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I just wanted to find a way to lessen our daily waste, explains Plastic-Free HK founder & Mom Lisa Odell. Click To Tweet
It was a little less than a year ago that Hong Konger Lisa Odell became acutely aware of the sheer volume of plastic waste mounting in her own household. More specifically, she suddenly realized she was throwing the rubbish out daily. “Our recycle bin was overflowing with so much plastic,” recalls the Chicago transplant. “I just wanted to find a way to lessen our daily waste.” Inspired and encouraged after reading global zero waste activist and blogger Bea Johnson’s Zero Waste Home, Odell began looking for ways to reduce plastic waste in her life, but to no avail. She found there were almost no accessible resources to live a zero waste lifestyle in Hong Kong.
“I discovered this plastic-free beeswax wrap, which is a replacement for cling film that you can reuse up to a year or longer that I wanted,” says the eight-year Sai Kung resident. “But then I very quickly realized that if I wanted to get these types of products, I was going to have to pay expensive shipping costs, and that didn’t seem very wise.” Convinced there had to be other like-minded Hong Kongers like her, the former real estate broker decided to start her own business to make living a zero waste lifestyle more accessible and more budget-friendly in the city she calls home. Starting out with three products: Brush with Bamboo Toothbrushes, Abeego Beeswax Food Wrap, and Bambu kitchen utensils, Odell signed up for a booth at Resurrection Church’s Feel Good Fair in Sai Kung last November, and was thrilled by the warm reception she received. “I found out that people do want to live like this,” says Odell with a smile. “They’re ready and motivated but they don’t have the resources, just like I didn’t when I first started. They didn’t know anything like this existed.” Soon after, she launched the Plastic-Free HK website.
In her own daily life, Odell has found that the more sustainably she tries to live, the more she notices how much waste and how much plastic are ever-present, everywhere. These observations serve as her inspiration to continue living waste-free. Having noticed that the younger generation are among the most receptive to her new company, the Hong Kong mom is hopeful the post-millennial generation will bring about the necessary change to save our precious planet. “That’s where the solution is,” muses Odell. “They’re the ones that will really make change happen because their whole generation will be more knowledgable.”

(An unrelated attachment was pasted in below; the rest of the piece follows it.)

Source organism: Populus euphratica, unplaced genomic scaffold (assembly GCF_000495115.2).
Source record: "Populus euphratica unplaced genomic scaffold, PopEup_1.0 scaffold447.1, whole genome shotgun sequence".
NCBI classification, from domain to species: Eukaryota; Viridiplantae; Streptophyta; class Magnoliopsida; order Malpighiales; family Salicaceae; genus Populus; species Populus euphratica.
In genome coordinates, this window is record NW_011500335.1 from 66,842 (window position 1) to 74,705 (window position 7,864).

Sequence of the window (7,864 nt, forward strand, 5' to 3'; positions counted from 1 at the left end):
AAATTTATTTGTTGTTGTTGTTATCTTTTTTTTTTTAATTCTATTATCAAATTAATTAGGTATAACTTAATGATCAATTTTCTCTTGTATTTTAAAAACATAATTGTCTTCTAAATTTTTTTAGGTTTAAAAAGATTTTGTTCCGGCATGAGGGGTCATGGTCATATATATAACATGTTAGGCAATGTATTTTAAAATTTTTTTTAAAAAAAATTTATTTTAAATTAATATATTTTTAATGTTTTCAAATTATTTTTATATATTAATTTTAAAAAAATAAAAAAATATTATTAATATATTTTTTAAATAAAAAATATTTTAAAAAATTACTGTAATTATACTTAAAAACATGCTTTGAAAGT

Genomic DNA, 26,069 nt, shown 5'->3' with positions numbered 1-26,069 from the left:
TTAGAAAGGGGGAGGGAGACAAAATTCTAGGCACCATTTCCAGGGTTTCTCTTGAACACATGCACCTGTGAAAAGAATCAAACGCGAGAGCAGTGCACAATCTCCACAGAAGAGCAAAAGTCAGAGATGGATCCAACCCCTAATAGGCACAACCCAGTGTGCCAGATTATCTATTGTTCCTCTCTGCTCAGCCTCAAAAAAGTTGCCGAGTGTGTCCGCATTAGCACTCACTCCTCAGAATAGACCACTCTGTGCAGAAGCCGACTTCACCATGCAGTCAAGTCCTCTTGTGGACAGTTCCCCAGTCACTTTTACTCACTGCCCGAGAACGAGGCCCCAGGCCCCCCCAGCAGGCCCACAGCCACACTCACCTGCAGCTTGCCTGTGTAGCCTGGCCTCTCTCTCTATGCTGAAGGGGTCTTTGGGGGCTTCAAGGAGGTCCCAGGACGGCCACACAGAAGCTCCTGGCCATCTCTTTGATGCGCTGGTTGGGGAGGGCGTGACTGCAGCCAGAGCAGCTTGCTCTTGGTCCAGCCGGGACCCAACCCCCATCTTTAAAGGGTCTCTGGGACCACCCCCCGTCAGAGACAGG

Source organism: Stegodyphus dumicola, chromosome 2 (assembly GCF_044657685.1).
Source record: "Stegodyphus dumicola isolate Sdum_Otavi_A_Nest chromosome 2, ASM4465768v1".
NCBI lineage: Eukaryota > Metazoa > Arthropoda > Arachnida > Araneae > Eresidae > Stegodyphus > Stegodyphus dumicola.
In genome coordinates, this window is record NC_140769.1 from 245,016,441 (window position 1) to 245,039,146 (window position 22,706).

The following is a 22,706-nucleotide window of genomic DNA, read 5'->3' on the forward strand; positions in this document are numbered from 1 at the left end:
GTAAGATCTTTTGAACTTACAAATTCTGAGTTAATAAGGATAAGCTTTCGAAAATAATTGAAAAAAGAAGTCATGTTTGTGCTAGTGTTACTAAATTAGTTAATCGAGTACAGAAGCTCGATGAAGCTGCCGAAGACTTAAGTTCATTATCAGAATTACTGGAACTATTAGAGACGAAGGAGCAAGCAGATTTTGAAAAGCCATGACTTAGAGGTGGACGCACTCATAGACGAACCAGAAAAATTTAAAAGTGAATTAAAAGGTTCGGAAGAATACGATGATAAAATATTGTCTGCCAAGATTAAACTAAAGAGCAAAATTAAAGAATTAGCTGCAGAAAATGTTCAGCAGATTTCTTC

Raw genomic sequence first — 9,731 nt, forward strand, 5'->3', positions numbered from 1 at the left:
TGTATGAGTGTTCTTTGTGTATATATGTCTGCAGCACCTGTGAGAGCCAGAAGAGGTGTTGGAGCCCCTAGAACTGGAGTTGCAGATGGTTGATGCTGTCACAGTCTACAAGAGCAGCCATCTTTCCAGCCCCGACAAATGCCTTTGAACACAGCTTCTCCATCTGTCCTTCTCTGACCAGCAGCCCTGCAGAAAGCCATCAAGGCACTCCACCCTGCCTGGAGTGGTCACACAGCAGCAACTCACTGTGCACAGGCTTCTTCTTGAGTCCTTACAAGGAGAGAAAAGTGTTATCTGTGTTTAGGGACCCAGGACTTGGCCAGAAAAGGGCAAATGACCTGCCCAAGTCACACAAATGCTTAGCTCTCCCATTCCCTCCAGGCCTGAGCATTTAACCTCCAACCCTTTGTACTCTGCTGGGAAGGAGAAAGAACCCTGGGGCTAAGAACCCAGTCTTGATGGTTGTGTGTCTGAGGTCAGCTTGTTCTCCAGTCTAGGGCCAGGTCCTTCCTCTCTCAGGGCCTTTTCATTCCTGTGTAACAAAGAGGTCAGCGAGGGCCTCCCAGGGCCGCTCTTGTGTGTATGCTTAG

Plastic-Free HK’s whole purpose is to replace or provide an alternative to any wasteful item in the home. Offering plastic-free alternatives to practical things people use on a daily basis like plastic wrap, plastic bottles and plastic straws, her current favorite item is the plastic-free natural dental floss coated in beeswax in a metal tin container from French brand, Le Negri. Odell adds new items and brands all the time and the online shop is also getting ready to ship throughout Asia. In general, Odell finds that most people are quite excited about finding more sustainable ways to live. Some of the most popular items include the stainless steel straws and Pura silicone sport tops are popular items on her online shop, with more items coming arriving in stock soon.
As a one-woman band for Plastic-Free HK, Odell has made big strides within the greater Hong Kong community. Along with Dana Winograd, founder of Plastic Free Seas, and Emily Botsford of ADM Capital Foundation, she recently met with supermarket chain City’Super to discuss their unnecessary and excessive use of plastic-wrapped produce. The popular retail chain was receptive to their suggestions and open to evolving with the times. Up next? Getting Wellcome supermarket to do the same via a petition on Change.org. As Hong Kong continues to get woke about the global zero waste mission, the self-professed hippie hopes to continue to grow the movement and showcase a more sustainable way of living.
Shop Plastic-Free’s online store here. To sign their petition to stop large grocery store chains in Hong Kong’ excessive use of plastic wrap and plastic containers when it comes to produce, click here.
Images courtesy of Pexels (lead photo), ECOlunchboxes, Pura Stainless, and Abeego.